Are you aware of the sudden changes of relative position which can occur on a strong day?

Are you situationally aware of gliders close by at all times?

Unfortunately many inexperienced pilots are not aware of just what constitutes safe separation until they are told by their irate friends – it is a skill which must be learnt.  Take your duty of care seriously and be cautious.

Most en route accidents have occurred when following gliders have collided with thermalling or turning gliders.  A turning glider has a restricted lookout to the outside of its turn and is relatively unmanouverable compared to a glider in level flight. A pilot following another glider has an especial responsibility to fly in a manner which will not endanger the leading glider.  Being to one side requires vigilance for when the leading glider turns a conflicting situation can arise very quickly.   It is necessary to fly sufficiently to one side ( not less than 150 meters) to allow the leading glider to turn without a conflict or to stay well back, about one kilometre.  Better still fly alongside the leading glider, exchange a friendly wave and gain his respect as a pilot who shares the lead rather than just leeching.  Top competition pilots say there is nothing more worrying than to have following gliders fly just out of their sight, to one side, and relatively close.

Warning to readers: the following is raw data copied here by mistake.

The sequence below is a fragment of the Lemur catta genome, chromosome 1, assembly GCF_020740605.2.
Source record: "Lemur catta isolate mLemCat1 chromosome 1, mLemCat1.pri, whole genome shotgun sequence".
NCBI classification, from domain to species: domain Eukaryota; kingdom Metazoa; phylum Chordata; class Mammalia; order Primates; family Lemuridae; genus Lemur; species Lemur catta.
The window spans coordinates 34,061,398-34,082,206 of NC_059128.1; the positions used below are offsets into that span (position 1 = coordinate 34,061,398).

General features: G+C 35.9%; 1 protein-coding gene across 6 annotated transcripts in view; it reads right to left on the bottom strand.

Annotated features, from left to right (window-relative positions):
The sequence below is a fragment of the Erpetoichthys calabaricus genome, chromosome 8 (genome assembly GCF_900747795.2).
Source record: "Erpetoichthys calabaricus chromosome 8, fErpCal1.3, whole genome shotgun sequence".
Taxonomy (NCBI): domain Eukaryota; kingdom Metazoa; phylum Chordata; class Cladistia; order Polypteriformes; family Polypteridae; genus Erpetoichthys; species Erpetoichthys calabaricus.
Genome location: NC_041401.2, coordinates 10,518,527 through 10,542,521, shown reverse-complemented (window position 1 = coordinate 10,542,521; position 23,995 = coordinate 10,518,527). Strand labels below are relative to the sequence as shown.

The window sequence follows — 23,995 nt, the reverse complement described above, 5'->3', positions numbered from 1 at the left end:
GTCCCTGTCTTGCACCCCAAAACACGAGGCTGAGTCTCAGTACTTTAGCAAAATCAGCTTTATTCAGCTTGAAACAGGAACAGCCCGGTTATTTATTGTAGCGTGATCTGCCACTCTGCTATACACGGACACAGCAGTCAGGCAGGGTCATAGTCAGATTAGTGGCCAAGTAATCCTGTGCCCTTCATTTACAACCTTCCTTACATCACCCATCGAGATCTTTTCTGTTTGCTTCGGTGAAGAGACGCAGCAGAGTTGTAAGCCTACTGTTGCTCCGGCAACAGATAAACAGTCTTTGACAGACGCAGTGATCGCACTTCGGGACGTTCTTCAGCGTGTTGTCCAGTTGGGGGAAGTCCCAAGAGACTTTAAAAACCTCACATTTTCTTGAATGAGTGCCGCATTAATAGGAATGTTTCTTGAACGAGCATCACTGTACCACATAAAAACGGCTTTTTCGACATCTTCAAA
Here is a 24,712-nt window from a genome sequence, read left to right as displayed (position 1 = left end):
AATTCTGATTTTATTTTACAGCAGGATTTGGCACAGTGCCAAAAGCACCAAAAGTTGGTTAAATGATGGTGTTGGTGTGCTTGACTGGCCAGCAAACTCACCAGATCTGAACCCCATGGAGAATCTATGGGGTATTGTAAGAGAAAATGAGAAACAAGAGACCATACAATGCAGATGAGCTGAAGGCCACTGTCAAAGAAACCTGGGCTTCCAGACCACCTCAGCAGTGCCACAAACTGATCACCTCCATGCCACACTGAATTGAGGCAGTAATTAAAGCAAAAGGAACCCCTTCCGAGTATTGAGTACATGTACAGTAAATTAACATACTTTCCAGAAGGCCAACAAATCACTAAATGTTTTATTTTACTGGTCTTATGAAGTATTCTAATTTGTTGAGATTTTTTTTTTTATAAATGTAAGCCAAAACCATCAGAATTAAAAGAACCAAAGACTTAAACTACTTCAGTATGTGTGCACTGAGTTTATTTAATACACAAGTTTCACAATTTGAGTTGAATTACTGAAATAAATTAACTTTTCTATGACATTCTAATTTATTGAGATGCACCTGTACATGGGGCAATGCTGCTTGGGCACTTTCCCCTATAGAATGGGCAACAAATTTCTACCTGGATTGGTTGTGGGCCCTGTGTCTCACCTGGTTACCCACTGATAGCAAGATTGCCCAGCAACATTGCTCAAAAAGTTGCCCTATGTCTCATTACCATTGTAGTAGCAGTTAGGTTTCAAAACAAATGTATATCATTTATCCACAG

A good lookout is essential but so too are safe flying manners.  What you achieve on your next flight will only be a distant memory in a few years time.  Just make sure you are around to enjoy it!

Harry Medlicott